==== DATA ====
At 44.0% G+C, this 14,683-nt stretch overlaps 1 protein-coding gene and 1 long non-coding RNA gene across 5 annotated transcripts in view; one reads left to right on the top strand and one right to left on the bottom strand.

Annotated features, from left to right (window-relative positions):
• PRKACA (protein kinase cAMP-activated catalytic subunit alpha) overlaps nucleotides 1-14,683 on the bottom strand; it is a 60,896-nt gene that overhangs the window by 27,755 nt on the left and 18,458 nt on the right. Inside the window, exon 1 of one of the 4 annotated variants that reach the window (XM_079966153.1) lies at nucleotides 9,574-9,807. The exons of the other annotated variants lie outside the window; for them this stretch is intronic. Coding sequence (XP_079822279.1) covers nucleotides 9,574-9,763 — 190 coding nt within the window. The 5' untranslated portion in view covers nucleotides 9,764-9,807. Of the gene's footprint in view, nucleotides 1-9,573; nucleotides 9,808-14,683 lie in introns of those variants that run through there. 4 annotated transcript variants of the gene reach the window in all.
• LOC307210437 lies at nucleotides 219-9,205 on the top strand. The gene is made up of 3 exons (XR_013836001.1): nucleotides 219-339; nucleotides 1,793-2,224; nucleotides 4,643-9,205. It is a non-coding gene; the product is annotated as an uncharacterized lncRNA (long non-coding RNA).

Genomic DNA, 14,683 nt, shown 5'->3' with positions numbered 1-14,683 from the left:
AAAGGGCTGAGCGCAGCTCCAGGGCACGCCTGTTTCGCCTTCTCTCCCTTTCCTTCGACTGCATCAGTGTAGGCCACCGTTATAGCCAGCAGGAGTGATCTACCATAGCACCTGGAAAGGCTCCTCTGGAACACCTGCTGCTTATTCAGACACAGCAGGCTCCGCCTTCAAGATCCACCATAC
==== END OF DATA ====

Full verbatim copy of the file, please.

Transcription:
At 44.0% G+C, this 14,683-nt stretch overlaps 1 protein-coding gene and 1 long non-coding RNA gene across 5 annotated transcripts in view; one reads left to right on the top strand and one right to left on the bottom strand.

Annotated features, from left to right (window-relative positions):
• PRKACA (protein kinase cAMP-activated catalytic subunit alpha) overlaps nucleotides 1-14,683 on the bottom strand; it is a 60,896-nt gene that overhangs the window by 27,755 nt on the left and 18,458 nt on the right. Inside the window, exon 1 of one of the 4 annotated variants that reach the window (XM_079966153.1) lies at nucleotides 9,574-9,807. The exons of the other annotated variants lie outside the window; for them this stretch is intronic. Coding sequence (XP_079822279.1) covers nucleotides 9,574-9,763 — 190 coding nt within the window. The 5' untranslated portion in view covers nucleotides 9,764-9,807. Of the gene's footprint in view, nucleotides 1-9,573; nucleotides 9,808-14,683 lie in introns of those variants that run through there. 4 annotated transcript variants of the gene reach the window in all.
• LOC307210437 lies at nucleotides 219-9,205 on the top strand. The gene is made up of 3 exons (XR_013836001.1): nucleotides 219-339; nucleotides 1,793-2,224; nucleotides 4,643-9,205. It is a non-coding gene; the product is annotated as an uncharacterized lncRNA (long non-coding RNA).

Genomic DNA, 14,683 nt, shown 5'->3' with positions numbered 1-14,683 from the left:
AAAGGGCTGAGCGCAGCTCCAGGGCACGCCTGTTTCGCCTTCTCTCCCTTTCCTTCGACTGCATCAGTGTAGGCCACCGTTATAGCCAGCAGGAGTGATCTACCATAGCACCTGGAAAGGCTCCTCTGGAACACCTGCTGCTTATTCAGACACAGCAGGCTCCGCCTTCAAGATCCACCATAC